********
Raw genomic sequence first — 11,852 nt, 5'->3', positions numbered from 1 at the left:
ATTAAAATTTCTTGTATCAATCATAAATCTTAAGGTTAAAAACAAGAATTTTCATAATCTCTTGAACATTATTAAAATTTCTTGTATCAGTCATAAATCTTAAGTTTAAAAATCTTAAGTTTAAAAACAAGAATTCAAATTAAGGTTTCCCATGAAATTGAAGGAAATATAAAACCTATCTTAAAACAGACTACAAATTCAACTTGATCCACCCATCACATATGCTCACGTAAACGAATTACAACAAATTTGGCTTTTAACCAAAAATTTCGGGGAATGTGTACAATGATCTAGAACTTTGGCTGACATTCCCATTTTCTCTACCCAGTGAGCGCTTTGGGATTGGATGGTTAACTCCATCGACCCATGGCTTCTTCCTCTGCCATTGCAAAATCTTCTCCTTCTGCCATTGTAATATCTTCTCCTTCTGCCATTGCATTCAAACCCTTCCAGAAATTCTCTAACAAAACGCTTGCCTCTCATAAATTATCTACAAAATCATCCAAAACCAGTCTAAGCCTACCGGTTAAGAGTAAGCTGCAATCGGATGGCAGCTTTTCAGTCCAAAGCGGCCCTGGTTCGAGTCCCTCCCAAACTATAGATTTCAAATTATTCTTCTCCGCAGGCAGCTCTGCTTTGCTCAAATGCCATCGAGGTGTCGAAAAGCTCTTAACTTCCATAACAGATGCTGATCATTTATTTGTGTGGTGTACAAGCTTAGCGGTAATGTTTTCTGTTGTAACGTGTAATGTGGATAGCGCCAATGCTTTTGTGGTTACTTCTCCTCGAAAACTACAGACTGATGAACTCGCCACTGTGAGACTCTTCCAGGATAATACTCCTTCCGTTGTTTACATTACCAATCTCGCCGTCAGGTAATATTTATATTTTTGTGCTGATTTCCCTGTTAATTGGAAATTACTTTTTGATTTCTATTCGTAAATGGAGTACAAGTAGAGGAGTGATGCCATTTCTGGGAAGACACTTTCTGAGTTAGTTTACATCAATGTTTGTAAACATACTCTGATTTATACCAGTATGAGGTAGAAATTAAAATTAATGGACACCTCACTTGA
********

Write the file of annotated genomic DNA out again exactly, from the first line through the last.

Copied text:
Raw genomic sequence first — 11,852 nt, 5'->3', positions numbered from 1 at the left:
ATTAAAATTTCTTGTATCAATCATAAATCTTAAGGTTAAAAACAAGAATTTTCATAATCTCTTGAACATTATTAAAATTTCTTGTATCAGTCATAAATCTTAAGTTTAAAAATCTTAAGTTTAAAAACAAGAATTCAAATTAAGGTTTCCCATGAAATTGAAGGAAATATAAAACCTATCTTAAAACAGACTACAAATTCAACTTGATCCACCCATCACATATGCTCACGTAAACGAATTACAACAAATTTGGCTTTTAACCAAAAATTTCGGGGAATGTGTACAATGATCTAGAACTTTGGCTGACATTCCCATTTTCTCTACCCAGTGAGCGCTTTGGGATTGGATGGTTAACTCCATCGACCCATGGCTTCTTCCTCTGCCATTGCAAAATCTTCTCCTTCTGCCATTGTAATATCTTCTCCTTCTGCCATTGCATTCAAACCCTTCCAGAAATTCTCTAACAAAACGCTTGCCTCTCATAAATTATCTACAAAATCATCCAAAACCAGTCTAAGCCTACCGGTTAAGAGTAAGCTGCAATCGGATGGCAGCTTTTCAGTCCAAAGCGGCCCTGGTTCGAGTCCCTCCCAAACTATAGATTTCAAATTATTCTTCTCCGCAGGCAGCTCTGCTTTGCTCAAATGCCATCGAGGTGTCGAAAAGCTCTTAACTTCCATAACAGATGCTGATCATTTATTTGTGTGGTGTACAAGCTTAGCGGTAATGTTTTCTGTTGTAACGTGTAATGTGGATAGCGCCAATGCTTTTGTGGTTACTTCTCCTCGAAAACTACAGACTGATGAACTCGCCACTGTGAGACTCTTCCAGGATAATACTCCTTCCGTTGTTTACATTACCAATCTCGCCGTCAGGTAATATTTATATTTTTGTGCTGATTTCCCTGTTAATTGGAAATTACTTTTTGATTTCTATTCGTAAATGGAGTACAAGTAGAGGAGTGATGCCATTTCTGGGAAGACACTTTCTGAGTTAGTTTACATCAATGTTTGTAAACATACTCTGATTTATACCAGTATGAGGTAGAAATTAAAATTAATGGACACCTCACTTGA